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Missing in Nevada ceremony honors forgotten veterans

Coalition has identified more than 350 military members since 2016

Nevada Veterans Coalition chaplain Sharon Serenko reads information on the Missing in Nevada mission with 19 urns in front of her. Mary Sedgwick, the NVC’s bugler, handcrafted each urn. Steve Ranson/Nevada Veterans Journal

By Steve Ranson, Nevada Veterans Journal

FERNLEY — The haunting tones of twin bugles pierced the stillness of an August morning at Fernley’s Northern Nevada Veterans Memorial Cemetery in Fernley.

Buglers Mary Sedgwick and Rick Rose, both members of the Nevada Veterans Coalition, played Taps on Friday morning to honor 19 veterans who were given a military funeral.

The Missing in Nevada mission honors forgotten veterans whose remains may have been left on a mortuary shelf or in a dark, damp place. NVC Chaplain Sharon Serenko said their only family may have been the people who attended the one-hour ceremony to pay their final respects.


Serenko said Missing in Nevada has identified more than 350 forgotten veterans whose remains were interred either in Fernley or at the Southern Nevada Veterans Memorial Cemetery in Boulder City.

“Our mission was and still is to find every lost and forgotten veterans abandoned on mortuary shelves here in Nevada,” Serenko said.

The first mission occurred in 2016, and the last one was conducted in 2019 before COVID closed the cemetery to large ceremonies. Serenko said no one claimed the remains, and she wondered how this may have affected the veterans if they were able to look down.

“We have brought them to be with their brothers and sisters veterans,” Serenko said of their final resting place in a beautiful cemetery at the edge of the Nevada desert. “We will remember and honored them as our brothers and sisters.”

Serenko recognized Linda Freeman, who has worked with local mortuaries to research the veterans’ identities, and Sedgwick, who handmade 19 urns for Friday’s service. Soldiers from the Nevada Army National Guard and fire fighters from the North Lyon Fire Department assisted with the carrying of urns to the columbarium wall.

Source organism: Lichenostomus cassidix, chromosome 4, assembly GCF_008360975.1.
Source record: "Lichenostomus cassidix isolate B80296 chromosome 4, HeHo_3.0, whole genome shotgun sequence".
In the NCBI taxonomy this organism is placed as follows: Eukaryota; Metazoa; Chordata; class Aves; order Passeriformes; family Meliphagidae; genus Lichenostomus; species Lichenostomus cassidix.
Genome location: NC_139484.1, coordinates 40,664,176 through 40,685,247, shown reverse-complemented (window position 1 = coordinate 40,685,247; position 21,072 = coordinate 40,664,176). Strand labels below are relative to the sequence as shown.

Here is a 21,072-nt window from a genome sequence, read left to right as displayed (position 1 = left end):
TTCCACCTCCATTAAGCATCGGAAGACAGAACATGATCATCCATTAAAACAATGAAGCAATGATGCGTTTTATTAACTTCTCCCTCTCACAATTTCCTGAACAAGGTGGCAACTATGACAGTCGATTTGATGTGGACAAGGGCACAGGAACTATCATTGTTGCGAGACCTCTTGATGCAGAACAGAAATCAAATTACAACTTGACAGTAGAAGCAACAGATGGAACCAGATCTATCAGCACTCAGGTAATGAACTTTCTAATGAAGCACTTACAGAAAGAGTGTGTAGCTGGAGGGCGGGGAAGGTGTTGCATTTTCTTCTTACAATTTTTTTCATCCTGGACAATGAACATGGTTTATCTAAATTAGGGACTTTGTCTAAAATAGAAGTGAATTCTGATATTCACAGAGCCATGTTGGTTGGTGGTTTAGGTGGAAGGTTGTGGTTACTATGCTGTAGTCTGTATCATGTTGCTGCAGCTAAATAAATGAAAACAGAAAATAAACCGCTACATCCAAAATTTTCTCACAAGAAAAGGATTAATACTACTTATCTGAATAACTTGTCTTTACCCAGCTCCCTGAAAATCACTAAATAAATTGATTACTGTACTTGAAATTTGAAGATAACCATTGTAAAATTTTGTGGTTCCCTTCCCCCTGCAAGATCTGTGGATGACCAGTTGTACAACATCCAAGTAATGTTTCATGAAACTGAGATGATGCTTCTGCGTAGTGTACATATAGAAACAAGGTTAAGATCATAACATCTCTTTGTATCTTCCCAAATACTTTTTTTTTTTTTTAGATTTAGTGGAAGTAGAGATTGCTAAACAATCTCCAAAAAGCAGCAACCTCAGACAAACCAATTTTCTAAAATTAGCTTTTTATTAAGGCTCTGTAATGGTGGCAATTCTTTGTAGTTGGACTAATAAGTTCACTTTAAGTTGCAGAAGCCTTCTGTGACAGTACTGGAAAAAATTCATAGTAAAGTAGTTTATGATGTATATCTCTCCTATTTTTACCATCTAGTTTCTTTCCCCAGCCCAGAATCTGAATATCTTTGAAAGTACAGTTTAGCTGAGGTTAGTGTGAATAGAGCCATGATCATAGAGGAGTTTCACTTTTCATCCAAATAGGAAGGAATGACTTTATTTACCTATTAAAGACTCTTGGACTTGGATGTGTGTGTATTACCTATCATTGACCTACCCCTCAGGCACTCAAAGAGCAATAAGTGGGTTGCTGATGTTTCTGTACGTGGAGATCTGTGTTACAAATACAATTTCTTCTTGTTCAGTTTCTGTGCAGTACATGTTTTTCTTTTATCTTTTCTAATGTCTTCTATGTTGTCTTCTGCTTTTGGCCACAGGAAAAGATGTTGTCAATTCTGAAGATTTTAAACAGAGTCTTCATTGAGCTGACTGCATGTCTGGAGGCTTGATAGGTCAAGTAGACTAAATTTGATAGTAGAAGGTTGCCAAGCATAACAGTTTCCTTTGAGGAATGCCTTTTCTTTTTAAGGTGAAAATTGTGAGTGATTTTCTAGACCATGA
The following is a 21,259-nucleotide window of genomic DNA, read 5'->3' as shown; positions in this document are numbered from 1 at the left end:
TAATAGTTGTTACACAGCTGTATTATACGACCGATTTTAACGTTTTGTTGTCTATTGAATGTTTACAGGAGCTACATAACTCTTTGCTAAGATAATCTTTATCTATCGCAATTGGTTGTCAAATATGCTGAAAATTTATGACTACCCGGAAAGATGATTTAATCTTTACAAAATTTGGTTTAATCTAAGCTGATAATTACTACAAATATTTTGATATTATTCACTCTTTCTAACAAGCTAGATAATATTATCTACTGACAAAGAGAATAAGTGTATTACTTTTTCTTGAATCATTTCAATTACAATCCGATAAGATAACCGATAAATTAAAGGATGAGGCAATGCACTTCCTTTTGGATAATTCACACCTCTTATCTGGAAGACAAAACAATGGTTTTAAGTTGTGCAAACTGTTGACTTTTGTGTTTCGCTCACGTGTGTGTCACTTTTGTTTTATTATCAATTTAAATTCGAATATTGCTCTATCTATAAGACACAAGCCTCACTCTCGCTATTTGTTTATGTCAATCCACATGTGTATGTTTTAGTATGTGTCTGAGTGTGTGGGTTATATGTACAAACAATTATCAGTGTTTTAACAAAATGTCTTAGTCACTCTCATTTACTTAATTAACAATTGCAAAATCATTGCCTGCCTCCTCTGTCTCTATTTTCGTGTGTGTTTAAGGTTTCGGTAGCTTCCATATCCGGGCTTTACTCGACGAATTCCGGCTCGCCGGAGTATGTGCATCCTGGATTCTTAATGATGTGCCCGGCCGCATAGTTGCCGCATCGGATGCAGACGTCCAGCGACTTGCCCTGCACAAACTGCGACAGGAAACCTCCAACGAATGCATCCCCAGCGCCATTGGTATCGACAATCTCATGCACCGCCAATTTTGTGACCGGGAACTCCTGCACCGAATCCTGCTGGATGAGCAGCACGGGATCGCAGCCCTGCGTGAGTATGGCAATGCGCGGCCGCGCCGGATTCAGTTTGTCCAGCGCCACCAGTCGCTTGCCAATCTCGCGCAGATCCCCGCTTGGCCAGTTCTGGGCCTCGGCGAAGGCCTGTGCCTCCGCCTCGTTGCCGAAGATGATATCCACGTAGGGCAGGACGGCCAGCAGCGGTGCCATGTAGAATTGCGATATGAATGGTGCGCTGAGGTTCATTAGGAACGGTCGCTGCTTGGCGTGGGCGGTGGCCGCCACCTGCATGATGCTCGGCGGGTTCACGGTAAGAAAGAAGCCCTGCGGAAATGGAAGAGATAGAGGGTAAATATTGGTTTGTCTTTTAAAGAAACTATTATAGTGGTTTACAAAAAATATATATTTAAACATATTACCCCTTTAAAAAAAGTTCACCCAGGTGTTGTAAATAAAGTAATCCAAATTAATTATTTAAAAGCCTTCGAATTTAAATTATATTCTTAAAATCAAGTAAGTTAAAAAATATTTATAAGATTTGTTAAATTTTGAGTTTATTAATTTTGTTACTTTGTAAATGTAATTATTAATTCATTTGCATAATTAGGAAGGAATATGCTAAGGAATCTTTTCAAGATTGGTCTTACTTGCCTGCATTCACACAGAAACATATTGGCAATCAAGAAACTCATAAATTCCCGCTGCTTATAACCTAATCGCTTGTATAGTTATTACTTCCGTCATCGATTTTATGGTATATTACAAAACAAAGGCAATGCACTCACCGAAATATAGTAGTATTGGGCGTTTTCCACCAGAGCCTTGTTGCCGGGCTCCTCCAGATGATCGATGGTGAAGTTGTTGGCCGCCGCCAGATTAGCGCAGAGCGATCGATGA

The NVC invited Fernley Mayor Neal E. McIntyre to offer remarks. He expressed his gratitude to the men and women who wear the uniform and for their everyday sacrifices in the U.S. Armed Forces.

“This hallowed ground we stand on is representative of that,” McIntyre said. “Unfortunately, not every veteran who has served their country honorably will receive a full military honor they fully deserve.”

McIntyre said he respects the NVC’s mission. During the ceremony, the names of the 19 veterans were read, and the ceremony guard fired a volley of three. After a flag-folding ceremony, the NVC presented the flag to McIntyre.

The recognized veterans included  Donald Deramus, Terrance Kaiser, Joseph Malumphy, Wesley Rubarth, Duyet Tran and Frank Weirauch, U.S. Air Force; John Awe, James Coggins, David McMurray, George Pope, Martin Salzer, Michael Sandmann, Jack Slate and William Wisckol, Army; Jack Martinez, Marine Corp; and George Abernathy, Walter Bindi, Robert Brewer and Joseph Letko, Navy.

Darin Farr, a spokesman with the NVC, said the service is a heartfelt sendoff conducted with dignity for the fallen veterans.

“We took it upon ourselves to tell veterans that they are our family,” he pointed out.

Retired U.S. Marine Corps Col. Susan Malone, who was sworn in as Nevada’s  Civilian Aide to the Secretary of the Army on July 13, said she’s appreciative of the NVC for conducting this service.

“God bless the veterans, National Guard and people who came today to make sure the 19 veterans are remembered,” she said.

Malone added the interred veterans will have a special place in everyone’s hearts.

“It is a humbling moment for me,” she said.

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